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Unread Yesterday, 09:12 PM   #21
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Found it years ago, didn't take a shot. Just cram one in and tell me it fits correctly. I don't mess with panels any more.
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Unread Yesterday, 09:29 PM   #22
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Found it years ago, didn't take a shot
If you only saw it happen once, then the overheating could’ve been from anything. If the correct breaker was in that position it might have overheated as well.

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Just cram one in and tell me it fits correctly. I don't mess with panels any more.
I’ve installed them and know exactly what you mean.

I just don’t think that slight cant is putting enough strain on the spring loaded jaws to make any difference.
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Unread Yesterday, 09:49 PM   #23
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For the most part, I don't get excited over the wrong breaker type in the wrong panel.
GE has always been behind in AFCI "technology" Every time a different type of arc fault breaker has come out, they had Siemens breakers sticker listed for their panels - Siemens breakers with THQ and GE stickers on them.

Eaton CL breakers are exactly the same as BR other than the silk screening on the face and the leaflet included in the box. They are listed for use in the other 3 panels and most of the obsolete brand 1" breaker panels. Ironically, about the only panel a CL breaker is not listed for use is in an Eaton BR panel. Remember, same casing

Reliance modifies Siemens panels as manual generator transfer panels. They are UL listed for use with all 4 brand breakers. Their newer Pro/Tran switches are also listed for use with all 4.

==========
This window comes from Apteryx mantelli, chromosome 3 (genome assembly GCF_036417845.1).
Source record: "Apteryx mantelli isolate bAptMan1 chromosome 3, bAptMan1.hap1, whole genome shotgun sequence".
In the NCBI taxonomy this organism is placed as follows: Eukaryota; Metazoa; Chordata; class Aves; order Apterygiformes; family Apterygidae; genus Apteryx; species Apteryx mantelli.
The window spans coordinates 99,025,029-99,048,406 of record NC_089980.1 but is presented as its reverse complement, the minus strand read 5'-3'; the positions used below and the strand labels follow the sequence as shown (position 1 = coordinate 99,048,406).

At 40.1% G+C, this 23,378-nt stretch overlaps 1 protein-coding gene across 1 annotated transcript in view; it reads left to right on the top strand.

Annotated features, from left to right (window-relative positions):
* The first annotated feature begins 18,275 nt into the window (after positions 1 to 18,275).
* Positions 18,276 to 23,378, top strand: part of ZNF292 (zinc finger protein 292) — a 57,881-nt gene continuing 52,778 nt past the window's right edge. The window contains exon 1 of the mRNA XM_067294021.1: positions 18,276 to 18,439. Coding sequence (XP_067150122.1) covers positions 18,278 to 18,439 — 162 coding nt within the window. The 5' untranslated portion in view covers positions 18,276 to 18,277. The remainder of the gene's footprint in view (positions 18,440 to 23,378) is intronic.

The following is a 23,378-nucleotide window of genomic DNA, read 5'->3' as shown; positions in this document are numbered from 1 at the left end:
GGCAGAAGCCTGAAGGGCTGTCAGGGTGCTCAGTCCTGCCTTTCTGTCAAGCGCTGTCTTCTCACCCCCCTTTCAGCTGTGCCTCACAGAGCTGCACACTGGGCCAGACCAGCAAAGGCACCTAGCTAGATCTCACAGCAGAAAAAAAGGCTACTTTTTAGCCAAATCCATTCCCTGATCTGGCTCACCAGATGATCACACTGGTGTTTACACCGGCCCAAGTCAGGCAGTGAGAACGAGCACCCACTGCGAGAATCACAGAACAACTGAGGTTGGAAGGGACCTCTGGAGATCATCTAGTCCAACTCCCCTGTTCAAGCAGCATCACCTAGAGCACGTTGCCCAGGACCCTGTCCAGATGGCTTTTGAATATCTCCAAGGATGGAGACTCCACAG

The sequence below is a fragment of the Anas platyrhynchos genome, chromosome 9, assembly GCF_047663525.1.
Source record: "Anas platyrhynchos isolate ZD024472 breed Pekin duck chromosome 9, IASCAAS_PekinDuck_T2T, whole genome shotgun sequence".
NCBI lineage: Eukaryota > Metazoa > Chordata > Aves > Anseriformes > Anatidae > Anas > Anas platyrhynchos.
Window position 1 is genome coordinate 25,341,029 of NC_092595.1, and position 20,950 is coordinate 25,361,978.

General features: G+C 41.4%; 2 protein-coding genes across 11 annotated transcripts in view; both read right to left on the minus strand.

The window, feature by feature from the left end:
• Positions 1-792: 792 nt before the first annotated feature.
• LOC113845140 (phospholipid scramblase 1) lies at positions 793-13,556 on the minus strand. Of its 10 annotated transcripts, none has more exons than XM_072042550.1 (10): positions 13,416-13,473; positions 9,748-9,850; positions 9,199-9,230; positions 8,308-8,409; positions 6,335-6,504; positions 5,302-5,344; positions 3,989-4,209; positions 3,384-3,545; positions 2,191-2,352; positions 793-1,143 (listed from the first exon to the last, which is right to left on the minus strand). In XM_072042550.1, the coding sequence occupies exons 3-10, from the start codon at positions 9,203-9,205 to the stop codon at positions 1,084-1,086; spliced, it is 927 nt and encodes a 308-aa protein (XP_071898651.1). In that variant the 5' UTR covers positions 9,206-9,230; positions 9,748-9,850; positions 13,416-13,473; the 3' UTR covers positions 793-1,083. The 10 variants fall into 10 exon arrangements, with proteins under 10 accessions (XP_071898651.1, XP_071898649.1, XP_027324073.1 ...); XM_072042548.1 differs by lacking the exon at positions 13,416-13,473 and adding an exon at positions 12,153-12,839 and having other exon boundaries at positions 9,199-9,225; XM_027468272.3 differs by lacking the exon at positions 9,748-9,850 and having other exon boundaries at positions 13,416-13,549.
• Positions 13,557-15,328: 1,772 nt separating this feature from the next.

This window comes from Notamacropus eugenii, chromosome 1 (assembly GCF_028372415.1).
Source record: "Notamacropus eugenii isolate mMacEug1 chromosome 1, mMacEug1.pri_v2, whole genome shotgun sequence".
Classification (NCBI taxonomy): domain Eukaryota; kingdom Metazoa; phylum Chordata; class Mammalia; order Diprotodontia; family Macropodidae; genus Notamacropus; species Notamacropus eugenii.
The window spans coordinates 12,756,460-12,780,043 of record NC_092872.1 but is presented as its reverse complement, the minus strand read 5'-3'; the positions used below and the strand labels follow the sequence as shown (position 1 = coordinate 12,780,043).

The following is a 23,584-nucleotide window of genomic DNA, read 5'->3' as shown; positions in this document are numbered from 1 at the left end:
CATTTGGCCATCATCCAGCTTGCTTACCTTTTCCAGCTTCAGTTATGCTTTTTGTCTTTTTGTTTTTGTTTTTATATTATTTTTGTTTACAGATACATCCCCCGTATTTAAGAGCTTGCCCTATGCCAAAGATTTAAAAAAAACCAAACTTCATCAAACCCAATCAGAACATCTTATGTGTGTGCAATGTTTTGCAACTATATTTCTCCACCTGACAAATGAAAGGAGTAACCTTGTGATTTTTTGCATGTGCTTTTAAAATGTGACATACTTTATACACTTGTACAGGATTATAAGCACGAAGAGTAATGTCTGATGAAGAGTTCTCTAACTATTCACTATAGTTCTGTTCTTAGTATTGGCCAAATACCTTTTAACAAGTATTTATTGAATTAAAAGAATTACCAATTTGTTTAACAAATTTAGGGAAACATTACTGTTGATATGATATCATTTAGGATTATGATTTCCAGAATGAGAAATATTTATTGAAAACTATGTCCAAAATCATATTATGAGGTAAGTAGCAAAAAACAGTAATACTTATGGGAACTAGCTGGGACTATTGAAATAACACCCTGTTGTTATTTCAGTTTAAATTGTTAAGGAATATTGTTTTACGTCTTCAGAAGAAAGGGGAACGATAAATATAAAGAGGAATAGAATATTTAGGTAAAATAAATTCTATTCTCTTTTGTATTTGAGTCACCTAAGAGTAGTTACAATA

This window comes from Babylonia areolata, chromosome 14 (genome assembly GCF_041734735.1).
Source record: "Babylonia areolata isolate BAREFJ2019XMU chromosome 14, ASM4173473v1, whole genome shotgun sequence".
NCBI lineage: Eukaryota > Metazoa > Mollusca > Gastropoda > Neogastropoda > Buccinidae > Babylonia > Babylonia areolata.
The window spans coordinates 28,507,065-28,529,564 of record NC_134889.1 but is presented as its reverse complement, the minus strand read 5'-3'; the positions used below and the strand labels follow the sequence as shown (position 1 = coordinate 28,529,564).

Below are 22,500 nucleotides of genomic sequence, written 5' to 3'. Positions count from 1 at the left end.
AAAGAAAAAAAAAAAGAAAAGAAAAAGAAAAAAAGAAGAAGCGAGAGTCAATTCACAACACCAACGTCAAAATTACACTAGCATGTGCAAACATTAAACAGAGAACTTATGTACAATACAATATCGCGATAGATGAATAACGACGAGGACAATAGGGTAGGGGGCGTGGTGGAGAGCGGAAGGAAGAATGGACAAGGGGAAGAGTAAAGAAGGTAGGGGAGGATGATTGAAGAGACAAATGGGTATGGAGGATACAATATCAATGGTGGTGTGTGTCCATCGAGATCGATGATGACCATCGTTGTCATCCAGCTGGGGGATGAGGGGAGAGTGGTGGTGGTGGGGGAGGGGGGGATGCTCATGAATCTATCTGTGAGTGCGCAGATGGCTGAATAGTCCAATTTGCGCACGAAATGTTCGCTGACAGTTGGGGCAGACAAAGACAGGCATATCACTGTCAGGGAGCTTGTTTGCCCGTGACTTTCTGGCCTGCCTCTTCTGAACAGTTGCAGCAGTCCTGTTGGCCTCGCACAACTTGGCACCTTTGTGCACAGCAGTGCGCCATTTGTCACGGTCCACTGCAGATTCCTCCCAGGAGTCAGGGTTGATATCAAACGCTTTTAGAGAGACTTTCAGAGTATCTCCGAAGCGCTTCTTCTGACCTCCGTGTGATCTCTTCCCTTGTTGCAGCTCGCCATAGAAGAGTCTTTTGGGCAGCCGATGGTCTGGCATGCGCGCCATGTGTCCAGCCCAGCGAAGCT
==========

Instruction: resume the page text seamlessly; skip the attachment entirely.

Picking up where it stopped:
Generac Homelink transfer switches are listed for use with Q, HOM and BR

Every Milbank meter bank I've seen is listed for use with all 4

I'm sure I missed plenty of examples, but for the most part I have adopted the same slogan as USPS flat rate boxes. If It fits, it ships. I've been doing this long enough to know what is going to fit just fine, and what might be a problem in the future
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Unread Yesterday, 09:51 PM   #24
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If you only saw it happen once, then the overheating could’ve been from anything. If the correct breaker was in that position it might have overheated as well.


I’ve installed them and know exactly what you mean.

I just don’t think that slight cant is putting enough strain on the spring loaded jaws to make any difference.
I'm just passing on the information. If you feel confident in your choices go for it, do what you believe is right.
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Unread Yesterday, 10:28 PM   #25
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Not arguing, but I have never heard of a resi company (maybe a big union company that also does resi?) That gives two ****s about ppe besides a cursory mention in a manual as a cya.

You have much better solar guys in your area than here, I'd be surprised if those Yahoo's can spell electricity. None are jws or masters.

I agree, it should be limited to certified electricians and the homeowners. No other company or trade should be allowed, and technically I think that's already a rule, but ain't never gonna be enforced.
I totally agree. No right minded person would go commando and suit up if they were working on a residential panel. Some rules are there to be broken.
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Unread Today, 12:01 AM   #26
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I'll put on my gloves and at least safety rated sunglasses if I have to pull a meter, I've seen the line side jaws come off once and plasma ball itself